DOE Announces Two Rockaway Schools Slated to be Shutdown


This past Monday, December 18, just a week before Christmas, parents of students at two schools in Rockaway received a surprising announcement. Out of the 12 Queens schools in the NYC Department of Education’s (DOE) Renewal School program, PS 42 R. Vernam in Arverne and MS 53 Brian Piccolo in Far Rockaway are slated for closure at the end of the school year.

According to a lengthy report released by the DOE, “The proposals for closures will be posted next month in January, and will be voted on at the Panel for Educational Policy (PEP) meeting on February 28, 2018. The decision to close the Rockaway schools, two of the nine schools citywide slated for closure, was based on the schools’ test scores, enrollment, graduation rates, college readiness and more. Students at those sites will be ‘better served at the stronger school options available to them,’ the agency said.

The Renewal Schools program created longer school days at some struggling institutions, while providing $150 million in resources to address crucial issues. Mayor de Blasio said at the start of the program in 2014, that those that did not show improvements would be closed. Some, including Public Advocate Letitia James, have been critical of the program, saying it has not accomplished its intended purpose.

According to the DOE report, for the 2016-2017 school year, PS 42 had an enrollment of 719 students, of which students in grades three to five had a performance proficiency of 17 percent in English Language Arts (ELA), compared to the city-wide average of 40 percent; and a performance proficiency of 14 percent in math, compared to the city-wide average of 42 percent. In grades six to eight, in ELA, students had a performance proficiency of 14 percent compared to the citywide average of 41 percent; and a six percent performance proficiency in math, compared to the citywide average of 33 percent.

For the same school year, MS 53 had an enrollment of 314 students, of which students in grades six to eight had a performance proficiency of 16 percent in ELA, compared to the city-wide average of 41 percent; and a performance proficiency of four percent in math, compared to the citywide average of 33 percent.

With these dismal scores, and the reality that Rockaway is already a desert for parents looking for alternative school options, what are they going to do?

On Wednesday, December 20, Mary Barton, superintendent of District 27 in which both PS 42 and MS 53 fall under, released a report, stating that there will be two community meetings scheduled in January for parents and the community at large to attend. The first meeting will be held on January 10, 6:30 p.m. at PS 42, and the second on January 11, 6:30 p.m. at MS 53.

However, Kevin Morgan, Parent Teacher Association (PTA) president at PS 42, is not waiting that long. He and other parent advocates have organized a free chartered bus trip to Albany, (provided by the Alliance for Quality Education), for concerned parents and community members to protest the school closures on January 9. For further information, contact Morgan at 347-410-3061.

“As the PTA president, I am going to fight this! Just recently, we were rated as proficient from the District 27 superintendent. This DOE announcement really blindsided us. I don’t understand how our school is being closed down when we were told we met the standards. A few years ago, all the parents got together and wrote a letter to the DOE recommending new school leadership. All we got is a new principal. Starting with a new school administration would be good, but shutting the school down and changing the name that it has held for decades is absolutely not acceptable, and we are going to fight it. My son is graduating from the eighth grade at PS 42 this year, and he is doing great. So that just shows, that it’s not just because I have a child attending the school, but that I am sincerely fighting for all the children who need to be here in their community for their education,” Morgan said.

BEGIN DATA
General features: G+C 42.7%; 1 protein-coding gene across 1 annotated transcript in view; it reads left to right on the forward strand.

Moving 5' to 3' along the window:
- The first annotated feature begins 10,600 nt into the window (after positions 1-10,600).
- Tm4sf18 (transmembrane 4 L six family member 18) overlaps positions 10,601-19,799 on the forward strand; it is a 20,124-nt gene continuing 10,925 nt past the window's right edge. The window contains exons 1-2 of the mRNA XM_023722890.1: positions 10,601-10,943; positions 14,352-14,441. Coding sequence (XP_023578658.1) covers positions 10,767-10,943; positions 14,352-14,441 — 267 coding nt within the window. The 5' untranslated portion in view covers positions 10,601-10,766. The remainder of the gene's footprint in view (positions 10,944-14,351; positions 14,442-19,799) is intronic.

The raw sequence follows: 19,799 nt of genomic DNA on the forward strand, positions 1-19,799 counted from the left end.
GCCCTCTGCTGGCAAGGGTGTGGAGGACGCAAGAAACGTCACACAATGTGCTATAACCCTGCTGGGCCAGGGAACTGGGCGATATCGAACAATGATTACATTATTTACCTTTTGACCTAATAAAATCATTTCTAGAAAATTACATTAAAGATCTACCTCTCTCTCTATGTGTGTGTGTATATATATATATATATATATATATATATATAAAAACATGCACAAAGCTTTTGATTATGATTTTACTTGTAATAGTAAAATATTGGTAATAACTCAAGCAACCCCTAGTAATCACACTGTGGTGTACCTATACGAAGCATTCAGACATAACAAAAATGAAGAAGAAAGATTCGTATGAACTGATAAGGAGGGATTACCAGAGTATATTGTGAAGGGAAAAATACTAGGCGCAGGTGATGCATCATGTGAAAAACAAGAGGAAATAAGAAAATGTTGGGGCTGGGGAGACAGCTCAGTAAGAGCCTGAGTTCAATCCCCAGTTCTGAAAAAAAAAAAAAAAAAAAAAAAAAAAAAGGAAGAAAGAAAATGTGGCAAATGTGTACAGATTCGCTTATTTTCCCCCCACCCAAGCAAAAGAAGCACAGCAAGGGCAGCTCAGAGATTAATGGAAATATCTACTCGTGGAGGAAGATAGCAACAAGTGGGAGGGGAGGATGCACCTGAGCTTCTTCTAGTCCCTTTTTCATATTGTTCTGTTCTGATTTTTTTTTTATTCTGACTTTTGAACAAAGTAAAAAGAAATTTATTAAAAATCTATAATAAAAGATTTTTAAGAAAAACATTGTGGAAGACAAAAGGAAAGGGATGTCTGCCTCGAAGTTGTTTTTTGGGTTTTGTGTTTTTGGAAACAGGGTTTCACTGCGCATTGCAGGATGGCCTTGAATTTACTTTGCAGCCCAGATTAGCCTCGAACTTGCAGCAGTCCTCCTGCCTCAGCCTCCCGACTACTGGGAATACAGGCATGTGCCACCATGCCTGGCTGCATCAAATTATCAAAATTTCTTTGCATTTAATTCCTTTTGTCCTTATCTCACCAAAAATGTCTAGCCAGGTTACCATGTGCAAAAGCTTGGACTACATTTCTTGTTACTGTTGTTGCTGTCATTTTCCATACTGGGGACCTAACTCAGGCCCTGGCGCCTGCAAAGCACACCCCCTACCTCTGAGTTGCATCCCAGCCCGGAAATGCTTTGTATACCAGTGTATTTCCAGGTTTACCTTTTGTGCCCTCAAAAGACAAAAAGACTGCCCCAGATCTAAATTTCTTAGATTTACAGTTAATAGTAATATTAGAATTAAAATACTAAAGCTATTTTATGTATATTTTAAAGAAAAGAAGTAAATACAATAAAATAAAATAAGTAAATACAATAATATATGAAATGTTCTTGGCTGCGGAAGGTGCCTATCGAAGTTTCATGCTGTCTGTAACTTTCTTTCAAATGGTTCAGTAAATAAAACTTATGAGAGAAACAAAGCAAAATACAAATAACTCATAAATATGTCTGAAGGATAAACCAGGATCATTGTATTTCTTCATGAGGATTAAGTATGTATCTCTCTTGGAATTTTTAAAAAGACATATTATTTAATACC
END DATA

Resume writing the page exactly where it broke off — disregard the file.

Community advocate, Jeffrey Williams-Maisonet, who attended PS 42 as a child, said, “With these closures, people need to be reactive to the DOE. I attended PS 42, and while I was there, the school went throughout three different principals. There was a lot of bullying, drugs and gang violence. At that age, kids like myself were peer-pressured to join gangs. That school has a dark history and something needs to be done. Quite frankly, I’m glad PS 42 is closing. I’m not applauding what has happened, but the school desperately needs a new staff and a new principal working proactively towards helping students excel academically, and protect them from bullying. As for MS 53, I used to volunteer in their after-school program with the YMCA. The students are willing, but the neighborhood is challenging on so many levels. I believe it’s the community and parents who need to get an attitude adjustment to really help these students soar.”

Lisa George, board president and education specialist of the Heart of Rockaway Civic Association, agrees. “We need to organize and strategize as a community on how we’re going to stop these school closures. Government can provide the money and the infrastructure, but when are we going to come together? Also, there are a lot of educators residing in the community. Can they volunteer at a community tutoring program such as the one at St. John’s Baptist Church in Arverne? Also, parents need to step up. They need to find every resource out there to help their children be the best they can be. Find a tutoring program for your child, join the schools’ PTA. There are many resources out there, but as a parent, you have to do the ground work.”



Stay tuned, as The Rockaway Times will provide updates in future editions.

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